Last week the Brewers Association (BA), the not-for-profit trade association dedicated to supporting and promoting the craft brewing industry and community, announced that Mary Pellettieri will be the their first-ever quality instructor. The new role will involve working with the BA Quality Subcommittee to plan and present brewing best practices, systems, and parameters to breweries in the U.S.
Pellettieri brings decades of experience to the new role, having had past positions in the brewing and beverage industry, such as chemist and microbiologist at the Siebel Institute of Technology and World Brewing Academy in Chicago; quality manager at Goose Island Beer Company, also in Chicago; and quality manager for MillerCoors in Milwaukee. She also speaks at national events on topics including quality, sensory analysis, and brewing science.
Not to mention, as BA director, Paul Gatza pointed out in the announcement, she literally wrote the book on the subject: Quality Management: Essential Planning for Breweries, a guidebook published by Brewers Publications (the publishing arm of the Brewers Association) providing key insights on quality management for breweries.
“Mary has an unparalleled understanding of how quality management is intertwined at all levels of brewery operations,” Gatza said. “She literally wrote the book on what it takes to manage quality at a brewery, and her appointment underscores the BA’s commitment to advancing quality standards."
We had the chance to speak with Pellettieri about her decades-long experience in the brewing industry, her new role with the BA, as well as the other ways she’s spends her time — such as running her own beverage company, and working as a consultant and auditor for breweries.
“I actually left the brewing industry four years ago,” said Pellettieri, who founded her own soft drink beverage company, Top Note Tonics, in 2014. “The craft beer ethos is needed in soft drinks right now.”
As the quality instructor for the BA, Pellettieri is currently working on developing content for a one-day course for breweries, which will take place at the end of the year, likely at a Brewers Association member brewery.
According to Pellettieri, creating a role that incorporates an education aspect to quality management at breweries “is great, because the Brewers Association has a lot of small breweries that don’t have the opportunity to get these tools through larger associations or schools,” she said. The program, which is still in its early stages, is being developed in partnership with the American Society of Brewing Chemists (ASBC).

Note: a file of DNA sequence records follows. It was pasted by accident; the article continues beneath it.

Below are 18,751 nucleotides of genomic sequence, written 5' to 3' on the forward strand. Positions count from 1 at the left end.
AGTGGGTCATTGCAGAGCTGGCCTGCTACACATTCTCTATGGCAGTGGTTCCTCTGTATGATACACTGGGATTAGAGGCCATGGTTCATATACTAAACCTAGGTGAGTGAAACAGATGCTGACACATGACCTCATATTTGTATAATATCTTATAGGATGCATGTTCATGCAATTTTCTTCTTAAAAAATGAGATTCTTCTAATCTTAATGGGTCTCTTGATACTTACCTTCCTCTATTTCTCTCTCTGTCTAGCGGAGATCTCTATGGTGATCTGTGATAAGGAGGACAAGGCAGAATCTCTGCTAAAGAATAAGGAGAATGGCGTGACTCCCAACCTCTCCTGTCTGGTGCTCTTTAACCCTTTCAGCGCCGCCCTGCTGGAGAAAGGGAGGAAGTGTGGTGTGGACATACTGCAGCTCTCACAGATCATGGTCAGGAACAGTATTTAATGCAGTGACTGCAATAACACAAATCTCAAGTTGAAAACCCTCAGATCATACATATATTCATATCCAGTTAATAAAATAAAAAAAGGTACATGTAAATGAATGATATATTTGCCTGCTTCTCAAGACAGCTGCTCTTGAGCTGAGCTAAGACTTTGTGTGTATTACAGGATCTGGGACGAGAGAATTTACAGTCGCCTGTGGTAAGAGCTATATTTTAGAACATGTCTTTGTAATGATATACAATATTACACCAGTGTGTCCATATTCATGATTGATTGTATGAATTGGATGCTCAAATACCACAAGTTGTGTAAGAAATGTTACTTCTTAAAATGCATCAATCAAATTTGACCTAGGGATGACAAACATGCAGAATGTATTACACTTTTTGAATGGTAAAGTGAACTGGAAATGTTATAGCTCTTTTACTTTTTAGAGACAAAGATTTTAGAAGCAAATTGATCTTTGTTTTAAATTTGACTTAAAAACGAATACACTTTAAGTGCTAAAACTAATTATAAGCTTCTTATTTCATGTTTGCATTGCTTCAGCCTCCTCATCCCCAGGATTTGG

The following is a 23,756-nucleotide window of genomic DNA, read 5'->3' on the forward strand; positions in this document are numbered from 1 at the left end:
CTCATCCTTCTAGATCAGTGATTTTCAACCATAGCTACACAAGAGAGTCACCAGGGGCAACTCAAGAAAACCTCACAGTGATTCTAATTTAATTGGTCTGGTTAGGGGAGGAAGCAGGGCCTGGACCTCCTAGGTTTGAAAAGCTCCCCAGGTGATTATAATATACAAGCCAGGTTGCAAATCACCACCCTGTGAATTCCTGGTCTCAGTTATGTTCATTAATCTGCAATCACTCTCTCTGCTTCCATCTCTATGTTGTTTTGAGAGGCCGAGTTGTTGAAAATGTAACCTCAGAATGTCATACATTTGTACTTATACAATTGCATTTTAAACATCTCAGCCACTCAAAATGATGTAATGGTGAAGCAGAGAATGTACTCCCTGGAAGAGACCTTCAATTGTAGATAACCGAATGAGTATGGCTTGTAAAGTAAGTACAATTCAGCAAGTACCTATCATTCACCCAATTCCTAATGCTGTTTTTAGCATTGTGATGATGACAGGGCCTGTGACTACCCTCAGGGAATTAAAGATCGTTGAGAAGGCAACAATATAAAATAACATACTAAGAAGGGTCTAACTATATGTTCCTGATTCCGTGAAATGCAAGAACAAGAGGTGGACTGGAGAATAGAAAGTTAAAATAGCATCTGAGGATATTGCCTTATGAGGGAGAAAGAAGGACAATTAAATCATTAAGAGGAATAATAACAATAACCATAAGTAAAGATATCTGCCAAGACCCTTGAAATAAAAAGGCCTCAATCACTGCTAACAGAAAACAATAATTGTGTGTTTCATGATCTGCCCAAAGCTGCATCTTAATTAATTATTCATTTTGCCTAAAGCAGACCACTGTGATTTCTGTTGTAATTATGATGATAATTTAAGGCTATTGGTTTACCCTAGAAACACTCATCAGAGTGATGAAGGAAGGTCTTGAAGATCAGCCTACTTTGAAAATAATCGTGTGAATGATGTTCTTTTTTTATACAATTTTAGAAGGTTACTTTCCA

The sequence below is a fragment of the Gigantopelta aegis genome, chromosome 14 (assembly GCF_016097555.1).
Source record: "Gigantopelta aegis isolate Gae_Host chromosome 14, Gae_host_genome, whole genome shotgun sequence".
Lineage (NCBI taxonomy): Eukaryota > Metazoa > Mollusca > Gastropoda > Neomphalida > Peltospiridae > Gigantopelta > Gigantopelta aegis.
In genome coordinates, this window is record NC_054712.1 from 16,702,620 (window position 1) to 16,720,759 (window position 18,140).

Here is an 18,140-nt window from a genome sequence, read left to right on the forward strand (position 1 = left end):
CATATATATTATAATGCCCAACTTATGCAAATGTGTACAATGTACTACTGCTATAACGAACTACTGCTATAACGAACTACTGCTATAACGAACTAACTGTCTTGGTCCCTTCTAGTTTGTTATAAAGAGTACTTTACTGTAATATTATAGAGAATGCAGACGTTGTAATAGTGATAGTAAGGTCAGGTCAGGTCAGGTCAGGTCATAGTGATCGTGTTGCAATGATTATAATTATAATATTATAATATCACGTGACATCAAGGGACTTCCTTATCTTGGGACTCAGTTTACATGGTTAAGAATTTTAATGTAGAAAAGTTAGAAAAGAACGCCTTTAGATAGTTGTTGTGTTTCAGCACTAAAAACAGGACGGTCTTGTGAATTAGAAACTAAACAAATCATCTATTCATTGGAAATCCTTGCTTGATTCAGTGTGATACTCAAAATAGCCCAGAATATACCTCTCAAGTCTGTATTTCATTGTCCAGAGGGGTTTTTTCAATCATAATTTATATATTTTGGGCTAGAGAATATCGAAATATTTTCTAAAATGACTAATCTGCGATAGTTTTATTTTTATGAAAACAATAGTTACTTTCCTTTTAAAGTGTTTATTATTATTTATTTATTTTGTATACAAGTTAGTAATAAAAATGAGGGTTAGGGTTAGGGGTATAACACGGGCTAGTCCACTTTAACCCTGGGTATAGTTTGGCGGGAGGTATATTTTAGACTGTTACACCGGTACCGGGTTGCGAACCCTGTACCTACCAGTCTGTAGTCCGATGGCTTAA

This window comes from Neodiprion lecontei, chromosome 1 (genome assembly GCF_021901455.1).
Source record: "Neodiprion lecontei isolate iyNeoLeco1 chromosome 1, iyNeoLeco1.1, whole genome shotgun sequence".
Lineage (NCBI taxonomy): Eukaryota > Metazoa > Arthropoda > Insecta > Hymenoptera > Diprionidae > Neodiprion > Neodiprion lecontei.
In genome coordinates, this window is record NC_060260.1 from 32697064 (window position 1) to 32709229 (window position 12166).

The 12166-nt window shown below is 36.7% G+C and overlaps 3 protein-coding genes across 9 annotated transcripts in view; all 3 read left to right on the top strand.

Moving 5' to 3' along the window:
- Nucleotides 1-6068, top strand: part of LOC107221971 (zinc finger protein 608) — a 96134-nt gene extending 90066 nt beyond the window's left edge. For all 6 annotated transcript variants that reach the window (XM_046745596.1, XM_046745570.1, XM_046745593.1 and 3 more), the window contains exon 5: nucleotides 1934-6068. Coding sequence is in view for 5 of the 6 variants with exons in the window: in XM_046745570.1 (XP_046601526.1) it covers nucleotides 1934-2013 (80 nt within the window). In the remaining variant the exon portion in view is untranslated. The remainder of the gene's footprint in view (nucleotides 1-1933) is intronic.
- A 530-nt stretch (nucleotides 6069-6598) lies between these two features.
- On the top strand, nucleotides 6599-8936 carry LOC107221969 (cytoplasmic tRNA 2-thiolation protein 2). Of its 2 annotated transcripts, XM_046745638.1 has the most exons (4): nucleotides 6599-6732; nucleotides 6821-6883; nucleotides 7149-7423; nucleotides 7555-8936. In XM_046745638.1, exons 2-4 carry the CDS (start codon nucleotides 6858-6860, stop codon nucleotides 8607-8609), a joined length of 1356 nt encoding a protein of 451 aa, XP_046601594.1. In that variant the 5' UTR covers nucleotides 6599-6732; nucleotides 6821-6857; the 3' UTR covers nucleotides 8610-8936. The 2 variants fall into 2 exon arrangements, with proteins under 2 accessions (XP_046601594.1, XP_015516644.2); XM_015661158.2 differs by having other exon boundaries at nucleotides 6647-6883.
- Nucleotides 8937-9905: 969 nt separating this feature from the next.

We couldn’t resist asking Pellettieri about Sierra Nevada’s bottling mishap last week: “A glass defect is a risk for any brewer, especially proprietary glass [like Sierra Nevada’s],” she said, noting that Sam Adam’s had a similar issue in the past. “It’s called a bird swing. The glass is hot when formed into a bottle, and when it cools, it should form a cavity. Sometimes, the temperature and energy going into the glass isn’t exactly right, and a little string of glass can hang between the sides of the glass in the bottle. With the filling process, it breaks off, and there can be shards of glass in the bottle. It’s a real problem, because there’s no real easy way to find it,” she said.
To promote awareness and prevention of such issues, and to keep quality assurance at the forefront of the craft brewing industry as a whole, Pellettieri believes the most important thing is communication between breweries. “It’s important that we’re sharing information and that there’s somebody who's there to help breweries understand the common risks that are out there, and also the new ones,” she said. “Breweries are innovating so much that quality has to go up, too.”